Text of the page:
The following list illustrates how storage options for renewable energy have advanced significantly in recent years.
An important and complicated aspect of the transformation is the decarbonization of the energy supply. We’ll require a variety of solutions, such as energy storage, which has become more important recently as support for the widespread use of renewable energy sources and the development of regional electricity grids.
Various storage options that have been developed over the past few years can be integrated into the grid regardless of the power or energy requirements—from generation to consumer end use. Below, we describe a few options for energy storage.
Pumped Hydroelectric Storage
Energy is stored using water in an upper reservoir that is electrically pumped from a lower reservoir in pumped hydroelectric storage. By releasing the stored water through turbines in a similar way to a traditional hydroelectric dam during times of peak electrical demand, additional power is generated.
The same turbines, which can serve as both a pump and a generator, are typically used to pump the water back up into the higher reservoir when the need for energy is reduced.
According to a 2015 Deloitte report on electrical storage technologies, “The development of electricity storage technologies as essential elements of the new electric power landscape is being aided by the acceleration of new technologies, changing consumer expectations and behaviors, and structural evolution of the electricity generation and delivery system over the past ten years.”
Thermal Energy Storage
Latent energy storage and thermal-chemical processes are two examples of the various types of thermal energy storage. But practical storage is the most popular and is frequently used in conjunction with solar power plants. A liquid or solid medium is used in a sensible heat system to either heat or cool the collected energy.
Examples of such materials include water, sand, rocks, or molten salt. A great example of using a TES system is SolarReserve’s Nevada Crescent Dunes project, which uses molten salt to store 1,100 MW of power in two enormous thermally shielded metal tanks and can do so for 40 years without any degradation.
Compressed Air Energy Storage
Similar to pumped hydropower plants, compressed air energy storage (CAES) facilities store energy by compressing ambient air and storing it under pressure in underground caverns as opposed to pumping water from a lower to an upper pond.
When that energy is needed, the pressurized air is heated and expanded in a turbine, driving a generator to produce electricity. For power plants in inland Washington and Oregon regions when extra power is required for peak demands, the Pacific Northwest National Laboratory is currently developing a CAES system.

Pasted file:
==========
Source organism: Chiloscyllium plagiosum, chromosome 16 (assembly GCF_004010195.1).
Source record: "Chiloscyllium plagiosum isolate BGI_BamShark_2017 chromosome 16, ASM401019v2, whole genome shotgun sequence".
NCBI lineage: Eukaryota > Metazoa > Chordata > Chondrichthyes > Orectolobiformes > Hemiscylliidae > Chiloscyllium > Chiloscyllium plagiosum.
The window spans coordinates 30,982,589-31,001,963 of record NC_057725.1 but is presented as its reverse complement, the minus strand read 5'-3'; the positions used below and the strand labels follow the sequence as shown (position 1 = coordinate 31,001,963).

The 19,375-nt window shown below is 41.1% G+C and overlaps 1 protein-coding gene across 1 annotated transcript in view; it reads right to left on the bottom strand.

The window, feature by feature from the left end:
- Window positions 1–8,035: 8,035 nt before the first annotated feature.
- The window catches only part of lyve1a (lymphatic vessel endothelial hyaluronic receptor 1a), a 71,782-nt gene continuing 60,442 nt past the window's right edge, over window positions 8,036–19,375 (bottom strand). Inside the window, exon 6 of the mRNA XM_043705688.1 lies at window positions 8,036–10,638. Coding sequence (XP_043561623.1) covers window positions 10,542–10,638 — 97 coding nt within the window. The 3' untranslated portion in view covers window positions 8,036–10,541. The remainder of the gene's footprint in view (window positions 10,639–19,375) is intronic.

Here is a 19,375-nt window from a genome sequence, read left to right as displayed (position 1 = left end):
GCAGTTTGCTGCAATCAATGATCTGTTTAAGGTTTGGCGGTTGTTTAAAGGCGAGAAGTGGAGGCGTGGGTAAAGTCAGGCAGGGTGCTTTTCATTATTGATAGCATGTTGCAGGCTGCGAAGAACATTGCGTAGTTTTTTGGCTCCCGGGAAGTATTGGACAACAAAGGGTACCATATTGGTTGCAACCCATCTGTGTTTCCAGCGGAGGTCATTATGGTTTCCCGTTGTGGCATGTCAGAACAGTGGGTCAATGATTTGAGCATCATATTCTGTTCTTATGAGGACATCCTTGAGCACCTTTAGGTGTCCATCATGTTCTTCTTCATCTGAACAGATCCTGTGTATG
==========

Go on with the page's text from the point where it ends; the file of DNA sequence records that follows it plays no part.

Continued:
Flywheel Energy Storage
A rotor is accelerated to a high speed and then maintained there as rotating energy in a flywheel. The flywheel’s rotational speed decreases when that energy is removed from the system and increases when it is added back in. You can check out more information we have on Flywheel Energy Storage.
The majority of cutting-edge flywheel systems are made of high-strength composite rotors suspended by magnetic bearings, and when power is applied, they can spin up to 20,000 to 50,000 RPMs in a matter of minutes, achieving their energy capacity more quickly than other types of storage.
In order to increase the potential for renewable energy expansion and improve grid stability, the Swiss automation company ABB recently implemented a flywheel/smart microgrid solution in Kodiak, Alaska.
Redox Flow Battery
Redox flow batteries (fuel cells), which use energy-dense electrolytic compounds (such as hydrogen-lithium bromate, bromine-hydrogen, organic, etc.) in place of solid electrodes, are another cutting-edge energy storage solution.) separated by a membrane that charges and discharge as the liquids circulate in their own respective space.
The electrolytes go through reduction and oxidation (redox), which allows them to store a lot of energy that is ideal for connecting to the grid, and ion exchange happens through the membrane separator.
Battery Energy Storage
Numerous homes could soon be powered by batteries thanks to improvements in lithium-ion battery technology. Lithium-ion technologies can be scaled up as needed as a source of backup energy to the grid because they store an electrical charge in tanks of liquid electrolytes.
Mitsubishi Power is implementing battery energy storage in Orange County, California as part of a project to determine whether clean, distributed energy can counterbalance a rising demand for electricity and help balance the grid.
In the future, multi-unit apartment buildings may employ energy storage systems similar to these, bringing us one step closer to the development of energy-efficient, low-carbon cities. Read More: Battery Energy Storage: Things to Know